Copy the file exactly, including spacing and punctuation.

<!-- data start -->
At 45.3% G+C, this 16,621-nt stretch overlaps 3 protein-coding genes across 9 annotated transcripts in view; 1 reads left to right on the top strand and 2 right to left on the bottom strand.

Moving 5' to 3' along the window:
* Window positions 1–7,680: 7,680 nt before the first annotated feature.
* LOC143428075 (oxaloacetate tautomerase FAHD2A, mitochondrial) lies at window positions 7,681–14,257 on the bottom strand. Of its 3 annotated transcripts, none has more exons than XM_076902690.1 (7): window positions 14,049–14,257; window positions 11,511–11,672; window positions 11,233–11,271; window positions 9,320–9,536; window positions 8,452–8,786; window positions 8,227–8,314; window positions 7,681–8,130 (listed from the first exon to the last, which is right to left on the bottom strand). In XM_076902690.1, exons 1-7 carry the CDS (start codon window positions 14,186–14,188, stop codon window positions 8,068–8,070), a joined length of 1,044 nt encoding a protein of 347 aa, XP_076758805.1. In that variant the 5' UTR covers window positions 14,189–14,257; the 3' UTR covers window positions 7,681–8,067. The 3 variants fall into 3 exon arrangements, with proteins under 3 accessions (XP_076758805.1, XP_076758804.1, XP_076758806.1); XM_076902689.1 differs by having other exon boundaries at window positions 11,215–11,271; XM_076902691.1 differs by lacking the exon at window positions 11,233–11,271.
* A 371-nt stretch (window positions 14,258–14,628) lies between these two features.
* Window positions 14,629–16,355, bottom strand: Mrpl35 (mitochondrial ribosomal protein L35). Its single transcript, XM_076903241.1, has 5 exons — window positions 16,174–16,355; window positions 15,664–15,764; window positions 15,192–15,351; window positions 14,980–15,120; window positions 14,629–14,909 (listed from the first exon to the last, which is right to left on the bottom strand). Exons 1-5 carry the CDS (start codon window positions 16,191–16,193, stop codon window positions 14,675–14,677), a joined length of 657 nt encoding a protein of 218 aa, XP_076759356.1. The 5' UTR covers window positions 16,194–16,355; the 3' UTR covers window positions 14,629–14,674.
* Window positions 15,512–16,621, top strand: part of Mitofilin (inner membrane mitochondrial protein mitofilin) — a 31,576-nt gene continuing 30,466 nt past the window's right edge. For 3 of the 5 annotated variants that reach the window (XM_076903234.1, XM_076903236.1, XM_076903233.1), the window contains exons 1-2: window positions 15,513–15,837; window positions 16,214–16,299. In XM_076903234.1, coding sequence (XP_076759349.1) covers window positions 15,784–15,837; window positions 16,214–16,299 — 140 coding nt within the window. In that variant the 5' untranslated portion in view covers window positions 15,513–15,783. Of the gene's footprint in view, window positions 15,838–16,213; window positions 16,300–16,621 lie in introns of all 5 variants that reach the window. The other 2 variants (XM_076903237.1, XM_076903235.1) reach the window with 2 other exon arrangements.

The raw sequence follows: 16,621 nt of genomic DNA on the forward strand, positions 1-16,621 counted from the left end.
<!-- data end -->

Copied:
At 45.3% G+C, this 16,621-nt stretch overlaps 3 protein-coding genes across 9 annotated transcripts in view; 1 reads left to right on the top strand and 2 right to left on the bottom strand.

Moving 5' to 3' along the window:
* Window positions 1–7,680: 7,680 nt before the first annotated feature.
* LOC143428075 (oxaloacetate tautomerase FAHD2A, mitochondrial) lies at window positions 7,681–14,257 on the bottom strand. Of its 3 annotated transcripts, none has more exons than XM_076902690.1 (7): window positions 14,049–14,257; window positions 11,511–11,672; window positions 11,233–11,271; window positions 9,320–9,536; window positions 8,452–8,786; window positions 8,227–8,314; window positions 7,681–8,130 (listed from the first exon to the last, which is right to left on the bottom strand). In XM_076902690.1, exons 1-7 carry the CDS (start codon window positions 14,186–14,188, stop codon window positions 8,068–8,070), a joined length of 1,044 nt encoding a protein of 347 aa, XP_076758805.1. In that variant the 5' UTR covers window positions 14,189–14,257; the 3' UTR covers window positions 7,681–8,067. The 3 variants fall into 3 exon arrangements, with proteins under 3 accessions (XP_076758805.1, XP_076758804.1, XP_076758806.1); XM_076902689.1 differs by having other exon boundaries at window positions 11,215–11,271; XM_076902691.1 differs by lacking the exon at window positions 11,233–11,271.
* A 371-nt stretch (window positions 14,258–14,628) lies between these two features.
* Window positions 14,629–16,355, bottom strand: Mrpl35 (mitochondrial ribosomal protein L35). Its single transcript, XM_076903241.1, has 5 exons — window positions 16,174–16,355; window positions 15,664–15,764; window positions 15,192–15,351; window positions 14,980–15,120; window positions 14,629–14,909 (listed from the first exon to the last, which is right to left on the bottom strand). Exons 1-5 carry the CDS (start codon window positions 16,191–16,193, stop codon window positions 14,675–14,677), a joined length of 657 nt encoding a protein of 218 aa, XP_076759356.1. The 5' UTR covers window positions 16,194–16,355; the 3' UTR covers window positions 14,629–14,674.
* Window positions 15,512–16,621, top strand: part of Mitofilin (inner membrane mitochondrial protein mitofilin) — a 31,576-nt gene continuing 30,466 nt past the window's right edge. For 3 of the 5 annotated variants that reach the window (XM_076903234.1, XM_076903236.1, XM_076903233.1), the window contains exons 1-2: window positions 15,513–15,837; window positions 16,214–16,299. In XM_076903234.1, coding sequence (XP_076759349.1) covers window positions 15,784–15,837; window positions 16,214–16,299 — 140 coding nt within the window. In that variant the 5' untranslated portion in view covers window positions 15,513–15,783. Of the gene's footprint in view, window positions 15,838–16,213; window positions 16,300–16,621 lie in introns of all 5 variants that reach the window. The other 2 variants (XM_076903237.1, XM_076903235.1) reach the window with 2 other exon arrangements.

The raw sequence follows: 16,621 nt of genomic DNA on the forward strand, positions 1-16,621 counted from the left end.